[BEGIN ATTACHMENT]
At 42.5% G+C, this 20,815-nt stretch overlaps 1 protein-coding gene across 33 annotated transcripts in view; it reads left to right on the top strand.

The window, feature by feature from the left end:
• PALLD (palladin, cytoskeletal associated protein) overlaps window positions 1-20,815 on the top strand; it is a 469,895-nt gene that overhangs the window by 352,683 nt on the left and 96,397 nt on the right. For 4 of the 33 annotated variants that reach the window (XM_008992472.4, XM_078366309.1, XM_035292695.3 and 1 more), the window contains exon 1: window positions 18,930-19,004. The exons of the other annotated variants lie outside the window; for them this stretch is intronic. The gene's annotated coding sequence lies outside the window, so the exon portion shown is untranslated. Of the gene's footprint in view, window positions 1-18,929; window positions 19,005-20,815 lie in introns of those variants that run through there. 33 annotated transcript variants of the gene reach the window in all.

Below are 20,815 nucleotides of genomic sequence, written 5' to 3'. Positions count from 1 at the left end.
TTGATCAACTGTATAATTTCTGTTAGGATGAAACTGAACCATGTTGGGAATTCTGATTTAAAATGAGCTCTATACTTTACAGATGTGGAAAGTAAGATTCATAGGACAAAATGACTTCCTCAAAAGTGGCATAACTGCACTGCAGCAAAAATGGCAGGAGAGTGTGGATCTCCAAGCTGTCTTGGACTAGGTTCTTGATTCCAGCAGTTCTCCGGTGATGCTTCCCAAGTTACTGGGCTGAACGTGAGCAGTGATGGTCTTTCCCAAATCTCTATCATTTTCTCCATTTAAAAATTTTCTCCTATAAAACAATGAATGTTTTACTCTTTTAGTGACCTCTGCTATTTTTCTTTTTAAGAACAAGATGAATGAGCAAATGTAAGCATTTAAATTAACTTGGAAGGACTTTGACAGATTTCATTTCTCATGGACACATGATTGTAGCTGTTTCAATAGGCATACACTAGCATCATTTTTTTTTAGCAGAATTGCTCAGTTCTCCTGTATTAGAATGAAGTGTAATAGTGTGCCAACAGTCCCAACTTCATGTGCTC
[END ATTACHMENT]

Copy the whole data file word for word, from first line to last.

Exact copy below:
At 42.5% G+C, this 20,815-nt stretch overlaps 1 protein-coding gene across 33 annotated transcripts in view; it reads left to right on the top strand.

The window, feature by feature from the left end:
• PALLD (palladin, cytoskeletal associated protein) overlaps window positions 1-20,815 on the top strand; it is a 469,895-nt gene that overhangs the window by 352,683 nt on the left and 96,397 nt on the right. For 4 of the 33 annotated variants that reach the window (XM_008992472.4, XM_078366309.1, XM_035292695.3 and 1 more), the window contains exon 1: window positions 18,930-19,004. The exons of the other annotated variants lie outside the window; for them this stretch is intronic. The gene's annotated coding sequence lies outside the window, so the exon portion shown is untranslated. Of the gene's footprint in view, window positions 1-18,929; window positions 19,005-20,815 lie in introns of those variants that run through there. 33 annotated transcript variants of the gene reach the window in all.

Below are 20,815 nucleotides of genomic sequence, written 5' to 3'. Positions count from 1 at the left end.
TTGATCAACTGTATAATTTCTGTTAGGATGAAACTGAACCATGTTGGGAATTCTGATTTAAAATGAGCTCTATACTTTACAGATGTGGAAAGTAAGATTCATAGGACAAAATGACTTCCTCAAAAGTGGCATAACTGCACTGCAGCAAAAATGGCAGGAGAGTGTGGATCTCCAAGCTGTCTTGGACTAGGTTCTTGATTCCAGCAGTTCTCCGGTGATGCTTCCCAAGTTACTGGGCTGAACGTGAGCAGTGATGGTCTTTCCCAAATCTCTATCATTTTCTCCATTTAAAAATTTTCTCCTATAAAACAATGAATGTTTTACTCTTTTAGTGACCTCTGCTATTTTTCTTTTTAAGAACAAGATGAATGAGCAAATGTAAGCATTTAAATTAACTTGGAAGGACTTTGACAGATTTCATTTCTCATGGACACATGATTGTAGCTGTTTCAATAGGCATACACTAGCATCATTTTTTTTTAGCAGAATTGCTCAGTTCTCCTGTATTAGAATGAAGTGTAATAGTGTGCCAACAGTCCCAACTTCATGTGCTC